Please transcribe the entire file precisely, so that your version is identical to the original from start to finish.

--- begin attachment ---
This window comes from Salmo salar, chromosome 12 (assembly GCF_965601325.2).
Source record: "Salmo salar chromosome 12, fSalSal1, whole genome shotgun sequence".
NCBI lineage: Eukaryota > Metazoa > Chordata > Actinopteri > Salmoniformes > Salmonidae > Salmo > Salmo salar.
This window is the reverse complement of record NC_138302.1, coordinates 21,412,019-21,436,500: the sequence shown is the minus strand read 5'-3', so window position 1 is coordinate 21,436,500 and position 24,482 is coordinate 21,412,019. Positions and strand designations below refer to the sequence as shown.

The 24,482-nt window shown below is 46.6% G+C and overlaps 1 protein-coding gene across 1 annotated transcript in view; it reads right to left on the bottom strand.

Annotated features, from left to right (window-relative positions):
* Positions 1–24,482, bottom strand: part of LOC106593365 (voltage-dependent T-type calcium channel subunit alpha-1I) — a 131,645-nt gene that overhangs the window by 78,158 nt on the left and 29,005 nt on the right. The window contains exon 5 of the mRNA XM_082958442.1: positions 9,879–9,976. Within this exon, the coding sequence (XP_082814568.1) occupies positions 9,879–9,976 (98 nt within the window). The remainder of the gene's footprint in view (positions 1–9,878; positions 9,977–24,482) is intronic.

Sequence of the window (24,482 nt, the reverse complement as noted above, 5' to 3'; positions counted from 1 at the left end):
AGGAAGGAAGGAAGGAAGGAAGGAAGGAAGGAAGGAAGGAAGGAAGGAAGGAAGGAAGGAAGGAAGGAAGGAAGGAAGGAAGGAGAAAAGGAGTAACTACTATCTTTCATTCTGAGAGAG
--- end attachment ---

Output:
This window comes from Salmo salar, chromosome 12 (assembly GCF_965601325.2).
Source record: "Salmo salar chromosome 12, fSalSal1, whole genome shotgun sequence".
NCBI lineage: Eukaryota > Metazoa > Chordata > Actinopteri > Salmoniformes > Salmonidae > Salmo > Salmo salar.
This window is the reverse complement of record NC_138302.1, coordinates 21,412,019-21,436,500: the sequence shown is the minus strand read 5'-3', so window position 1 is coordinate 21,436,500 and position 24,482 is coordinate 21,412,019. Positions and strand designations below refer to the sequence as shown.

The 24,482-nt window shown below is 46.6% G+C and overlaps 1 protein-coding gene across 1 annotated transcript in view; it reads right to left on the bottom strand.

Annotated features, from left to right (window-relative positions):
* Positions 1–24,482, bottom strand: part of LOC106593365 (voltage-dependent T-type calcium channel subunit alpha-1I) — a 131,645-nt gene that overhangs the window by 78,158 nt on the left and 29,005 nt on the right. The window contains exon 5 of the mRNA XM_082958442.1: positions 9,879–9,976. Within this exon, the coding sequence (XP_082814568.1) occupies positions 9,879–9,976 (98 nt within the window). The remainder of the gene's footprint in view (positions 1–9,878; positions 9,977–24,482) is intronic.

Sequence of the window (24,482 nt, the reverse complement as noted above, 5' to 3'; positions counted from 1 at the left end):
AGGAAGGAAGGAAGGAAGGAAGGAAGGAAGGAAGGAAGGAAGGAAGGAAGGAAGGAAGGAAGGAAGGAAGGAAGGAAGGAAGGAGAAAAGGAGTAACTACTATCTTTCATTCTGAGAGAG